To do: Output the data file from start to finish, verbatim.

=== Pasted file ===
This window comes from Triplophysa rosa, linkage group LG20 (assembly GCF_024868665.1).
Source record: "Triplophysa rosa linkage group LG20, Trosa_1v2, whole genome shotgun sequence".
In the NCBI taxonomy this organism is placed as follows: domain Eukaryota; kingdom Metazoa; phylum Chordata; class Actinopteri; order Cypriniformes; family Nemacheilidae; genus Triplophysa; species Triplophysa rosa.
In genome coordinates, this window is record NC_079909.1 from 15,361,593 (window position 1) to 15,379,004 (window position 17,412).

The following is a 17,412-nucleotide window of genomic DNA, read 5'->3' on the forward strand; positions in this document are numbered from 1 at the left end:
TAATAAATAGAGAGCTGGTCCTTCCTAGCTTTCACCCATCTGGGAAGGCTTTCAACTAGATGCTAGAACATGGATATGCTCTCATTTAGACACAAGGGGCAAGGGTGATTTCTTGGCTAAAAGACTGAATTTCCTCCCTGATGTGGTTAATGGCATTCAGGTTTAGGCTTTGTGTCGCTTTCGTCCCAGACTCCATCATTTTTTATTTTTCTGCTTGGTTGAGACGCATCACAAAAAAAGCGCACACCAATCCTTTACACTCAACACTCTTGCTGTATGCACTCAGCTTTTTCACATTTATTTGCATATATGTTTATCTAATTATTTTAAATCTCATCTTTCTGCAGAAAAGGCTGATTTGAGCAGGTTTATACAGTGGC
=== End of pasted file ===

This window comes from Triplophysa rosa, linkage group LG20 (assembly GCF_024868665.1).
Source record: "Triplophysa rosa linkage group LG20, Trosa_1v2, whole genome shotgun sequence".
In the NCBI taxonomy this organism is placed as follows: domain Eukaryota; kingdom Metazoa; phylum Chordata; class Actinopteri; order Cypriniformes; family Nemacheilidae; genus Triplophysa; species Triplophysa rosa.
In genome coordinates, this window is record NC_079909.1 from 15,361,593 (window position 1) to 15,379,004 (window position 17,412).

The following is a 17,412-nucleotide window of genomic DNA, read 5'->3' on the forward strand; positions in this document are numbered from 1 at the left end:
TAATAAATAGAGAGCTGGTCCTTCCTAGCTTTCACCCATCTGGGAAGGCTTTCAACTAGATGCTAGAACATGGATATGCTCTCATTTAGACACAAGGGGCAAGGGTGATTTCTTGGCTAAAAGACTGAATTTCCTCCCTGATGTGGTTAATGGCATTCAGGTTTAGGCTTTGTGTCGCTTTCGTCCCAGACTCCATCATTTTTTATTTTTCTGCTTGGTTGAGACGCATCACAAAAAAAGCGCACACCAATCCTTTACACTCAACACTCTTGCTGTATGCACTCAGCTTTTTCACATTTATTTGCATATATGTTTATCTAATTATTTTAAATCTCATCTTTCTGCAGAAAAGGCTGATTTGAGCAGGTTTATACAGTGGC